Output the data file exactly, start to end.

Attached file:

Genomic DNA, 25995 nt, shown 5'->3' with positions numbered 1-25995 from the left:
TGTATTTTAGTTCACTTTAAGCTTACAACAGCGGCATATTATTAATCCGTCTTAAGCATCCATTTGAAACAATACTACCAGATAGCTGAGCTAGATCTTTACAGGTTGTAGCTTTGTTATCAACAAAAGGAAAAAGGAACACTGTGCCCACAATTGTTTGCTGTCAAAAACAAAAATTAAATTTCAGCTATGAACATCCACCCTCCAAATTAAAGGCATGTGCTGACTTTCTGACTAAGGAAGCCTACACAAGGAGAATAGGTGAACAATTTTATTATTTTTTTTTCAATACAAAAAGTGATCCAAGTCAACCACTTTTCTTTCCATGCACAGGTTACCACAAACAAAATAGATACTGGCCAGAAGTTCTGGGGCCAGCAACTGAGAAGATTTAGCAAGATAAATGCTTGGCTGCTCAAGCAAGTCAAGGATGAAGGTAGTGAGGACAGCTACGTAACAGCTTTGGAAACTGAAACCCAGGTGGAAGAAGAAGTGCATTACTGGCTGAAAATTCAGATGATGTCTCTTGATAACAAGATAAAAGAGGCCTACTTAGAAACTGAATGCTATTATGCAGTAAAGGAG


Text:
Genomic DNA, 25995 nt, shown 5'->3' with positions numbered 1-25995 from the left:
TGTATTTTAGTTCACTTTAAGCTTACAACAGCGGCATATTATTAATCCGTCTTAAGCATCCATTTGAAACAATACTACCAGATAGCTGAGCTAGATCTTTACAGGTTGTAGCTTTGTTATCAACAAAAGGAAAAAGGAACACTGTGCCCACAATTGTTTGCTGTCAAAAACAAAAATTAAATTTCAGCTATGAACATCCACCCTCCAAATTAAAGGCATGTGCTGACTTTCTGACTAAGGAAGCCTACACAAGGAGAATAGGTGAACAATTTTATTATTTTTTTTTCAATACAAAAAGTGATCCAAGTCAACCACTTTTCTTTCCATGCACAGGTTACCACAAACAAAATAGATACTGGCCAGAAGTTCTGGGGCCAGCAACTGAGAAGATTTAGCAAGATAAATGCTTGGCTGCTCAAGCAAGTCAAGGATGAAGGTAGTGAGGACAGCTACGTAACAGCTTTGGAAACTGAAACCCAGGTGGAAGAAGAAGTGCATTACTGGCTGAAAATTCAGATGATGTCTCTTGATAACAAGATAAAAGAGGCCTACTTAGAAACTGAATGCTATTATGCAGTAAAGGAG